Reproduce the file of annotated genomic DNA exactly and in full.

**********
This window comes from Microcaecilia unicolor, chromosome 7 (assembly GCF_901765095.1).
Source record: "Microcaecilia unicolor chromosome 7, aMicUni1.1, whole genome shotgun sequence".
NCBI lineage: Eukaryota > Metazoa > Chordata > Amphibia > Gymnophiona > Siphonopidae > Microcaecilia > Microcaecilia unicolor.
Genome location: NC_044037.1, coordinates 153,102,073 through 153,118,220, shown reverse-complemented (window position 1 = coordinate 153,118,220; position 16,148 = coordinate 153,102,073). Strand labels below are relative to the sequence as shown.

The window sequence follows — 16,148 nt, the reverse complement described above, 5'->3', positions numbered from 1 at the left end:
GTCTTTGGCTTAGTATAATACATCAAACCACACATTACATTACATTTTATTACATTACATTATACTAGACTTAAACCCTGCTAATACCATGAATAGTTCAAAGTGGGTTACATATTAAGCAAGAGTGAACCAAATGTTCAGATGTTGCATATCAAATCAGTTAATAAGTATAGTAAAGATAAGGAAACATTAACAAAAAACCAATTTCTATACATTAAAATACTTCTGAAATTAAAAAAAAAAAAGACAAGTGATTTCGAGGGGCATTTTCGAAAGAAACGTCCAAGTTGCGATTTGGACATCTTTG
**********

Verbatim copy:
This window comes from Microcaecilia unicolor, chromosome 7 (assembly GCF_901765095.1).
Source record: "Microcaecilia unicolor chromosome 7, aMicUni1.1, whole genome shotgun sequence".
NCBI lineage: Eukaryota > Metazoa > Chordata > Amphibia > Gymnophiona > Siphonopidae > Microcaecilia > Microcaecilia unicolor.
Genome location: NC_044037.1, coordinates 153,102,073 through 153,118,220, shown reverse-complemented (window position 1 = coordinate 153,118,220; position 16,148 = coordinate 153,102,073). Strand labels below are relative to the sequence as shown.

The window sequence follows — 16,148 nt, the reverse complement described above, 5'->3', positions numbered from 1 at the left end:
GTCTTTGGCTTAGTATAATACATCAAACCACACATTACATTACATTTTATTACATTACATTATACTAGACTTAAACCCTGCTAATACCATGAATAGTTCAAAGTGGGTTACATATTAAGCAAGAGTGAACCAAATGTTCAGATGTTGCATATCAAATCAGTTAATAAGTATAGTAAAGATAAGGAAACATTAACAAAAAACCAATTTCTATACATTAAAATACTTCTGAAATTAAAAAAAAAAAAGACAAGTGATTTCGAGGGGCATTTTCGAAAGAAACGTCCAAGTTGCGATTTGGACATCTTTG